Critics of these projects point out that technology alone does not make a city. If other core elements of urban planning are not integrated into these plans, it’s not surprising that they won’t be positioned for human habitation, says Jung. “If it’s not started from a human-centric perspective, from the bottom up as opposed to from the top down, these aren’t real cities,” says Jung. “They’re not designed to get [people] to know each other.”

What’s more, Jung and other critics point out that projects focused on showcasing new technology in a vacuum often miss the real, more immediate urban challenges that confront the world’s cities, like pollution, social inequality, and housing insecurity. That Toyota plans to populate its city with people who he says are “signing up” to be part of the experiment also means that the company may not face as much resistance on ethical issues like data privacy.

In his book The Smart Enough City, Harvard researcher Ben Green criticized corporate-run smart cities for having a “narrow vision” that technology is the solution to what cities need to fix. “The persistent desire of technologists to build smart cities from scratch is the strongest indicator that technophiles perceive cities as little more than abstract staging grounds for efficient mobility solutions and service delivery,” he told CityLab in an email.

In his book, Green lays out a vision for the “smart enough city” as an alternative to conceptions like Toyota’s of a “smart city.” “History has told us that the world created under the influence of tech goggles is an undesirable one,” Green writes in his book. “We must instead pursue an alternative vision that bears no imprint of tech goggles. Toyota declined to address questions about these concerns.”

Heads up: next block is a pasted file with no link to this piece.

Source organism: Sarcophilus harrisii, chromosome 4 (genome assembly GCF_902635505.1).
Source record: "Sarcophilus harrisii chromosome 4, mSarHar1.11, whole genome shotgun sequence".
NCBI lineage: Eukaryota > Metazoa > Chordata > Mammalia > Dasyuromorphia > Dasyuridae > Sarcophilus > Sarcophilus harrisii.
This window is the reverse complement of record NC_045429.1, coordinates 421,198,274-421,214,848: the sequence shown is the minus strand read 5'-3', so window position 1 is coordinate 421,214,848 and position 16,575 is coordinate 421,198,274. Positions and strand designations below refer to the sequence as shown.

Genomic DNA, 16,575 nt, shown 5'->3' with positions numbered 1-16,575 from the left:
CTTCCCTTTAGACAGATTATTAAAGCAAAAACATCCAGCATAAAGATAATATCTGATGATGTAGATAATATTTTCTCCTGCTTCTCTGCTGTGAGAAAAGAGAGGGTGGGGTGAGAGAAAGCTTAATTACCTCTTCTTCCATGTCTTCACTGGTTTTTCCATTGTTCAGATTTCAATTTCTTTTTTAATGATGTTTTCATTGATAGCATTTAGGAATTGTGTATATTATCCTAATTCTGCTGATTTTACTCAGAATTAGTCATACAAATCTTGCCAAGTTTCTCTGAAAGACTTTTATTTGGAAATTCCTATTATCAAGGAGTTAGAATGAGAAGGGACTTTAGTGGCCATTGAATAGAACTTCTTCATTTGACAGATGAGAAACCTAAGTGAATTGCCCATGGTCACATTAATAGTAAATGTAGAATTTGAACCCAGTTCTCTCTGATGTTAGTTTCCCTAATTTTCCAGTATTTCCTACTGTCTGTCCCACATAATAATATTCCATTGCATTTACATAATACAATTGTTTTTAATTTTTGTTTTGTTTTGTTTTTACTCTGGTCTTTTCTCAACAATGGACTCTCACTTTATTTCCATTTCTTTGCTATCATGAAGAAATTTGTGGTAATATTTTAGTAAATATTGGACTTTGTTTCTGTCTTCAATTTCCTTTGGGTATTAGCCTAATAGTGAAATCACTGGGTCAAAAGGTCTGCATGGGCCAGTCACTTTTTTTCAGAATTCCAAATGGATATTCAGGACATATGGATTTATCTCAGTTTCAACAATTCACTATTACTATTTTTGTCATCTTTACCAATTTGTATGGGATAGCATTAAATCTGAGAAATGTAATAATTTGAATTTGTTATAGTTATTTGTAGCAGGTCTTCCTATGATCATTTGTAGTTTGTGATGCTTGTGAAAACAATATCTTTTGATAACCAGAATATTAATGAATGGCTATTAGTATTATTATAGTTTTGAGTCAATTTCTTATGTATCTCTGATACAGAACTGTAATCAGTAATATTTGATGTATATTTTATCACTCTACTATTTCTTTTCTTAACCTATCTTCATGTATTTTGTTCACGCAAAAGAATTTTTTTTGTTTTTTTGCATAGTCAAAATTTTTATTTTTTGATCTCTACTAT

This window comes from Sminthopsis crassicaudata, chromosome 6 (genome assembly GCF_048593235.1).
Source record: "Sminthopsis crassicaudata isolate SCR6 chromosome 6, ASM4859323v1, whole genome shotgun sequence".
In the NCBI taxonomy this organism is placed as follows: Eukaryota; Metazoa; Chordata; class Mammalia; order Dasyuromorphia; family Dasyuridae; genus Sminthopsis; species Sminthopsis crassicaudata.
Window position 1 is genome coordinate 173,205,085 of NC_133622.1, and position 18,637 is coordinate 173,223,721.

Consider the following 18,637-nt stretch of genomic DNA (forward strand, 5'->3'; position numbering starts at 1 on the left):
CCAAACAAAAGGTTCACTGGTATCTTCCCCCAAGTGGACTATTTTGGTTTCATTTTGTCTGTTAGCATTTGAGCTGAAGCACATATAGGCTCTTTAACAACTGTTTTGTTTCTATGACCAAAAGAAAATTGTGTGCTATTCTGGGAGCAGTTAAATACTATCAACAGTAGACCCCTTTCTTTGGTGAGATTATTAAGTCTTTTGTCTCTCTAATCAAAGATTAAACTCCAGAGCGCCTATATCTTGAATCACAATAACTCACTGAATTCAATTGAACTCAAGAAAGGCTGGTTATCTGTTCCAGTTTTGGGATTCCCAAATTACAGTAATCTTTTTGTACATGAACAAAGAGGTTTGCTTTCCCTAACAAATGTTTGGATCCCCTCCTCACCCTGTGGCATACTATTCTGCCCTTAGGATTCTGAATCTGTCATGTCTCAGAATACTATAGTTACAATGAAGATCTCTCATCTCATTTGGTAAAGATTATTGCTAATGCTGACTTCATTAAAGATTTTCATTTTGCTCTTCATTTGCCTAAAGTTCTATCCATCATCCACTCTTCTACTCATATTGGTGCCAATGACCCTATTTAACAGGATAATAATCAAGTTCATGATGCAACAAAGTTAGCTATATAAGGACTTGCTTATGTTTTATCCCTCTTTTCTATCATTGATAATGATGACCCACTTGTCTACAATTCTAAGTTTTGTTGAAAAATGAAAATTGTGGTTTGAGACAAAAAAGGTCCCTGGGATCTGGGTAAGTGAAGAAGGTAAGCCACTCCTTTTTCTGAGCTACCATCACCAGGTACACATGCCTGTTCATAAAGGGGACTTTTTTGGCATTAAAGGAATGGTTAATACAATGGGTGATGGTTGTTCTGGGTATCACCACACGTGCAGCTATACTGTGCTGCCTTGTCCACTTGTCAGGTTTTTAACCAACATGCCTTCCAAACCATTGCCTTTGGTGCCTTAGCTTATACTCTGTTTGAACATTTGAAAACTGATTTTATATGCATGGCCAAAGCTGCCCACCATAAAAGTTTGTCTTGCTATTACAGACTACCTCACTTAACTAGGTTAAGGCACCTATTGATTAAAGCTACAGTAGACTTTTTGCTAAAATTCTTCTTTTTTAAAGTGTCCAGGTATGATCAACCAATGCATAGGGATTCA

Jung thinks there is still some value in these kind of smart metropolis experiments, as existing cities do want to adopt technology like autonomous vehicles—which automakers are heavily invested in. But they risk being irrelevant “when you design for physical things and you forget the human at the center of it.” After all, he adds, “no city is a utopia.”

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The House Flippers of Pittsburgh Try a New Tactic

Every week, Sandra Hazley gets one or two mailers offering to buy her house. Sitting on her back porch, Hazley, 74, pulls out a handful of the laminated cards. They all make the same offer: Investors are angling to snap up a two-bedroom home she owns and rents out on Pittsburgh’s North Side, quickly, with cash, as is.